Ever since Facebook launched in 2004, it has been used to help people stay connected with friends and family. The average Facebook user may have have hundreds or thousands of friends on Facebook, but only a small number of those friends can be counted on during tough times — according to a study by Oxford University psychology professor Robin Dunbar. Dunbar is also known for coming up with Dunbar’s number, which theorizes that people can maintain only about 150 stable relationships.
Dunbar studied the results from 3,375 Facebook users between the ages of 18 and 65 in the U.K. These users had an average of about 150 friends, of which 4.1 were dependable and 13.6 expressed sympathy during an “emotional crisis.” You will notice that these numbers align closely with Dunbar’s number theory.
“In this study, the sizes of the two inner friendship circles did not differ from those previously identified in offline samples,” said Dunbar in his research. “Respondents who had unusually large networks did not increase the numbers of close friendships they had, but rather added more loosely defined acquaintances into their friendship circle.”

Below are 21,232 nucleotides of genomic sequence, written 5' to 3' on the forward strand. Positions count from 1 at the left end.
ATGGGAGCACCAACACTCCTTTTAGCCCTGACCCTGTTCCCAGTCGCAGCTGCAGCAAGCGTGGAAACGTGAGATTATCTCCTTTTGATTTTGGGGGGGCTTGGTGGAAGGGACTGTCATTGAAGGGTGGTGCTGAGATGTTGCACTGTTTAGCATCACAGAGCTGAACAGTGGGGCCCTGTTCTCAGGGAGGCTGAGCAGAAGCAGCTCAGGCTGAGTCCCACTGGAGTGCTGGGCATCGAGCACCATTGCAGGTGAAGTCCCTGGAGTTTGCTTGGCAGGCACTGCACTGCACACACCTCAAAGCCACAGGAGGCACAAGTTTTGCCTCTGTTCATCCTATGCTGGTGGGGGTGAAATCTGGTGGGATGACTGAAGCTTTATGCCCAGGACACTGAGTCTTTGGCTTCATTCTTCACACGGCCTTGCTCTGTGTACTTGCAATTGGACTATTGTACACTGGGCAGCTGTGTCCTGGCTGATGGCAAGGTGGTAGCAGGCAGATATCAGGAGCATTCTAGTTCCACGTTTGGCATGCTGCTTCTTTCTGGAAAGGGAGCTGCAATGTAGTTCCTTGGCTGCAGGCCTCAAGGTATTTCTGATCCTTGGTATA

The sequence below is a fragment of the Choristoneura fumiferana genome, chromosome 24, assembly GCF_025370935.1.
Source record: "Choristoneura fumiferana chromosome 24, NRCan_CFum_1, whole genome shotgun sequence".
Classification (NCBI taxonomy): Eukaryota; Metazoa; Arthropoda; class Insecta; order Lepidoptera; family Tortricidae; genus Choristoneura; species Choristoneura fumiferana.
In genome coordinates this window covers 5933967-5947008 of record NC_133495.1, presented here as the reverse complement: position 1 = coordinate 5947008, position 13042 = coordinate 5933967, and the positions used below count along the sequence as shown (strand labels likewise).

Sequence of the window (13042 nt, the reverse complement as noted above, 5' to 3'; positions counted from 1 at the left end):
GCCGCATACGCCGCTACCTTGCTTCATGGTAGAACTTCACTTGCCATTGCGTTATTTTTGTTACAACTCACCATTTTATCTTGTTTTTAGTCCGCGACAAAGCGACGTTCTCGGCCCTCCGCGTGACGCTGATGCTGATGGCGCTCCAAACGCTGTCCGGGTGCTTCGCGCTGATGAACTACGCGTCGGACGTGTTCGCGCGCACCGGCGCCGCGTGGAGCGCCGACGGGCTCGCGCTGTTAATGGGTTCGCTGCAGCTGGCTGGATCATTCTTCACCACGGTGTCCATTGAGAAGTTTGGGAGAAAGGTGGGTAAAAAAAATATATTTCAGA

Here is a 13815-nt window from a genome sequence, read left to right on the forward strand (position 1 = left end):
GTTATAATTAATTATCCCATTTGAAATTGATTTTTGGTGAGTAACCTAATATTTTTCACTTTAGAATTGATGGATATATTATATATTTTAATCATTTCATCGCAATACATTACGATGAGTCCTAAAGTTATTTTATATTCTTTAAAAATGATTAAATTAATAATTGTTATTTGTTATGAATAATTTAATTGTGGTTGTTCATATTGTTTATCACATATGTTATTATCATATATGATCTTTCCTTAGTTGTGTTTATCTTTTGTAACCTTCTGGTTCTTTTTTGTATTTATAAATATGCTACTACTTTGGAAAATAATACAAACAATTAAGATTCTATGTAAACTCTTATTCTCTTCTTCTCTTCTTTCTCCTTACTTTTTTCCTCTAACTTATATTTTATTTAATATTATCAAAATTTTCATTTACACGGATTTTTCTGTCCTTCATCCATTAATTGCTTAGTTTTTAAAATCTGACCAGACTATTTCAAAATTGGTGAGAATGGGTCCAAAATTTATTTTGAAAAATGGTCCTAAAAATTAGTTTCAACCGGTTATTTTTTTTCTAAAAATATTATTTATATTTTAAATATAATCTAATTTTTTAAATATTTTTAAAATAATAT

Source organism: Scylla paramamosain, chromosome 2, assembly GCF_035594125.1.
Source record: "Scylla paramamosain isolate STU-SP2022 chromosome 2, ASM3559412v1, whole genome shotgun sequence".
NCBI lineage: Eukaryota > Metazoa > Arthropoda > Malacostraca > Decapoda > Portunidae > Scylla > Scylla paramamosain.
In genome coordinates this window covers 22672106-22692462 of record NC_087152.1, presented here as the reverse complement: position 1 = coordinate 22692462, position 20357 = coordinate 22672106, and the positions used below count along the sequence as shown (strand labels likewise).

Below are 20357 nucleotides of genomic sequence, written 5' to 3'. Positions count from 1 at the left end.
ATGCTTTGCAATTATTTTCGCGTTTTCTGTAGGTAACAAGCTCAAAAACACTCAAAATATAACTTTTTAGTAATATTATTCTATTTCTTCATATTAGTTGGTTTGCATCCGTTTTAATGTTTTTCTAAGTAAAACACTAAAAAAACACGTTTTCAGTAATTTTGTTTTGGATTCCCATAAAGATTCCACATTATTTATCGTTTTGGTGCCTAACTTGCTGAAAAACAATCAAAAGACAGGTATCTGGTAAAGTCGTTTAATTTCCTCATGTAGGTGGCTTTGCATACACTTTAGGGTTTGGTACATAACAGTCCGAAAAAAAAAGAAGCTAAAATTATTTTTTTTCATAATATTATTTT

Younger users are likely to have more Facebook friends, but older users tend to have more friends in real life. That is because social media encourages “promiscuous ‘friending’ of individuals who often have very tenuous links.”
Even though social media provides significant communication opportunities, time is a constraint that limits face-to-face interactions. And the lack of face-to-face interactions makes it difficult to invest in a relationship for maintaining an essential level of “emotional intensity.” Even in online environments, focus can be very limited due to the lack of time.
In January 2011, a Facebook user named Tanja Hollander contemplated whether she was actually friends with 626 people on the social network. About a month later, she decided to visit every one of her Facebook friends in their homes as part of an idea called “Are You Really My Friend.” Hollander’s project led to her visiting people in 43 states, 5 countries and 150 towns. So far, Hollander photographed over 600 Facebook friends in their homes. Below is a TED Talk of Hollander presenting her experience in 2012:
Video: Are you really my friend?: Tanja Hollander at TEDxDirigo
Despite evidence pointing to difficulties in maintaining higher quality relationships as Facebook friend counts increase, Dunbar concluded that there is a major benefit to having many social media contacts. By increasing social circles, people are able to prevent friendships from decaying over time “in the absence of opportunities for face-to-face contact.” And face-to-face interactions are necessary to prevent friendships from sliding down network layers past the edge of the “150 layer” into the “500 layer” category, who are considered acquaintances.